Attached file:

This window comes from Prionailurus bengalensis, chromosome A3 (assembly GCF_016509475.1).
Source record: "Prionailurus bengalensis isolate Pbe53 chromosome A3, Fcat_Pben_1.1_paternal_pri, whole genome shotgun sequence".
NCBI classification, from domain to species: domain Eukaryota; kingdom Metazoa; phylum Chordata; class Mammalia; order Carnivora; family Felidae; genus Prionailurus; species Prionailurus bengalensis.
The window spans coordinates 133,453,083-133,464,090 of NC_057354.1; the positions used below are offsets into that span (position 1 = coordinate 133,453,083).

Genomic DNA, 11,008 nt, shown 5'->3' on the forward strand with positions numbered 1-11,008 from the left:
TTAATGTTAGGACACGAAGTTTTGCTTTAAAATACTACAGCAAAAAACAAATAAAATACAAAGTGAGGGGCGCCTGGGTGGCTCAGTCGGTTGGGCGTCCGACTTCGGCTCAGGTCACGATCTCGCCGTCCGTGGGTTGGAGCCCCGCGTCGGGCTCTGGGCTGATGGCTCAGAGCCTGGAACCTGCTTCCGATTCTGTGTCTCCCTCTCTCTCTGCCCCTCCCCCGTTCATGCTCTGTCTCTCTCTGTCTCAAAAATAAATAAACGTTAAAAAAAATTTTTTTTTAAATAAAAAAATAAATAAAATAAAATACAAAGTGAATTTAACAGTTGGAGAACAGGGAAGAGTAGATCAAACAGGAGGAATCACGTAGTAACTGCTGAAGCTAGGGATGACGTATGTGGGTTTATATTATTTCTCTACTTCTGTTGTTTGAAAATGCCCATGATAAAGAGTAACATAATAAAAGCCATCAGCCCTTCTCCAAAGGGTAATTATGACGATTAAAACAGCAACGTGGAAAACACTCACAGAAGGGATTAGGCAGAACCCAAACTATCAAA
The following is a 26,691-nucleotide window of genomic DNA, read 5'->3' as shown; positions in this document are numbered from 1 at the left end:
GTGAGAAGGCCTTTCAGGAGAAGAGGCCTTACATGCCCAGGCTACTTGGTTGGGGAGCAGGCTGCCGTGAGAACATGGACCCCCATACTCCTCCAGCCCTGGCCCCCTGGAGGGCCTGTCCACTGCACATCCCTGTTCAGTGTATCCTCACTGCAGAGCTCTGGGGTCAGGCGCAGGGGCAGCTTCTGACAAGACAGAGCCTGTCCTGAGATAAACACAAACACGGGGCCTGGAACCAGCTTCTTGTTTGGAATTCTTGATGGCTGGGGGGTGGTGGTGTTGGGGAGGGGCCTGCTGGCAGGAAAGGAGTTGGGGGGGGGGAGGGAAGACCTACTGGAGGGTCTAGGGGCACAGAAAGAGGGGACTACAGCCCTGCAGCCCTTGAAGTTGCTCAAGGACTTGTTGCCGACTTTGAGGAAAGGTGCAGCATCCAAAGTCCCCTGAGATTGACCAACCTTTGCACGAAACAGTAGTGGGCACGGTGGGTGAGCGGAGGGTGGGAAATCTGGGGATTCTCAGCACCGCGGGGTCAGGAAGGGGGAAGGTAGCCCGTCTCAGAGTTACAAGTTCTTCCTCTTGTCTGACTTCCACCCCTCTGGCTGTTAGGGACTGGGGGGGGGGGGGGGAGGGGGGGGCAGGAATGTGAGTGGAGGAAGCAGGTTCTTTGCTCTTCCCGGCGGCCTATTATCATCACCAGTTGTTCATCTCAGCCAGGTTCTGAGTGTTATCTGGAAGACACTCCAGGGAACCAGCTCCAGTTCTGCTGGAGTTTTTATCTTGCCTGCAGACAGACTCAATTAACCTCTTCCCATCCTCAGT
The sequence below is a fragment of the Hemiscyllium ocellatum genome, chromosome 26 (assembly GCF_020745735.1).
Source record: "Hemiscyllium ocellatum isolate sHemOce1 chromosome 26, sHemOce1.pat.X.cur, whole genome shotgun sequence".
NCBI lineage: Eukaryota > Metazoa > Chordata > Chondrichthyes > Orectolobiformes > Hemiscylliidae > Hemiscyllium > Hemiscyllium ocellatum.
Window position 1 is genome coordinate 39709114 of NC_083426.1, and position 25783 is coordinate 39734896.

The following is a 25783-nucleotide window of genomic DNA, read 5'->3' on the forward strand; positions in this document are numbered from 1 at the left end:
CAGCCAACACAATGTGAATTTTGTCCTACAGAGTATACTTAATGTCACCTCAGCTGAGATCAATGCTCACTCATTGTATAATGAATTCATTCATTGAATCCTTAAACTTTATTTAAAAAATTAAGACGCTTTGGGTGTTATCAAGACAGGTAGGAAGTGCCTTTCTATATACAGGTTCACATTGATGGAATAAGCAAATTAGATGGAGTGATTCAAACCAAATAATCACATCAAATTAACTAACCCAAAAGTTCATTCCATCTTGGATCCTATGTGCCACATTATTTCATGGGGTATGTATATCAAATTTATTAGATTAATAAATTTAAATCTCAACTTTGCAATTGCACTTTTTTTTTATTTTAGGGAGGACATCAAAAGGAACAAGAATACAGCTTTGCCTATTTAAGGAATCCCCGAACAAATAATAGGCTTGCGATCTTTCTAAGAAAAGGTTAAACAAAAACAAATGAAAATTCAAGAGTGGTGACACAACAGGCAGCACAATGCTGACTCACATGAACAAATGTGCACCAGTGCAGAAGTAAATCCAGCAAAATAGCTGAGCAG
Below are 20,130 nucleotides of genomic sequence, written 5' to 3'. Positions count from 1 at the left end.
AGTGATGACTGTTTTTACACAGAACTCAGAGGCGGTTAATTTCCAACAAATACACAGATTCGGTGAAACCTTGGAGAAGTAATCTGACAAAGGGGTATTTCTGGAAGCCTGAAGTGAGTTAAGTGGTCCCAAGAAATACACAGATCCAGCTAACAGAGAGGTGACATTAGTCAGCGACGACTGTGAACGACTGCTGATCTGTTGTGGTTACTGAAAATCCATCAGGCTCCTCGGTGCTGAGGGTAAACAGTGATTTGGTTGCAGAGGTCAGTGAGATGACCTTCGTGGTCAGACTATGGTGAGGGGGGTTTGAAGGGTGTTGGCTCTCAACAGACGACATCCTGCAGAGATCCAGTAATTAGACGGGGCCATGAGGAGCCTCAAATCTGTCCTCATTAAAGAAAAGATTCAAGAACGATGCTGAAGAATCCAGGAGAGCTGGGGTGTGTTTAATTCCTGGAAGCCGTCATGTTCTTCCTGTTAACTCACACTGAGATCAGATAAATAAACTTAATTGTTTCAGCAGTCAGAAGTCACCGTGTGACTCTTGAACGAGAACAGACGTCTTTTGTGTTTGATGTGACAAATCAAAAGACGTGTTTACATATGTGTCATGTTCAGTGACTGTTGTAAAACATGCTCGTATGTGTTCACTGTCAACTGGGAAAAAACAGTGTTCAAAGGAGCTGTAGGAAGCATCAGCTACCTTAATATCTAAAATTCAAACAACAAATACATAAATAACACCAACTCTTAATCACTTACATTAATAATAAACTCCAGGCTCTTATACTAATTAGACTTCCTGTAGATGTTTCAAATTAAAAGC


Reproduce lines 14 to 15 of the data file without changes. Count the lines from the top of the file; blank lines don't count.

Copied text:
CAGCCAACACAATGTGAATTTTGTCCTACAGAGTATACTTAATGTCACCTCAGCTGAGATCAATGCTCACTCATTGTATAATGAATTCATTCATTGAATCCTTAAACTTTATTTAAAAAATTAAGACGCTTTGGGTGTTATCAAGACAGGTAGGAAGTGCCTTTCTATATACAGGTTCACATTGATGGAATAAGCAAATTAGATGGAGTGATTCAAACCAAATAATCACATCAAATTAACTAACCCAAAAGTTCATTCCATCTTGGATCCTATGTGCCACATTATTTCATGGGGTATGTATATCAAATTTATTAGATTAATAAATTTAAATCTCAACTTTGCAATTGCACTTTTTTTTTATTTTAGGGAGGACATCAAAAGGAACAAGAATACAGCTTTGCCTATTTAAGGAATCCCCGAACAAATAATAGGCTTGCGATCTTTCTAAGAAAAGGTTAAACAAAAACAAATGAAAATTCAAGAGTGGTGACACAACAGGCAGCACAATGCTGACTCACATGAACAAATGTGCACCAGTGCAGAAGTAAATCCAGCAAAATAGCTGAGCAG
Below are 20,130 nucleotides of genomic sequence, written 5' to 3'. Positions count from 1 at the left end.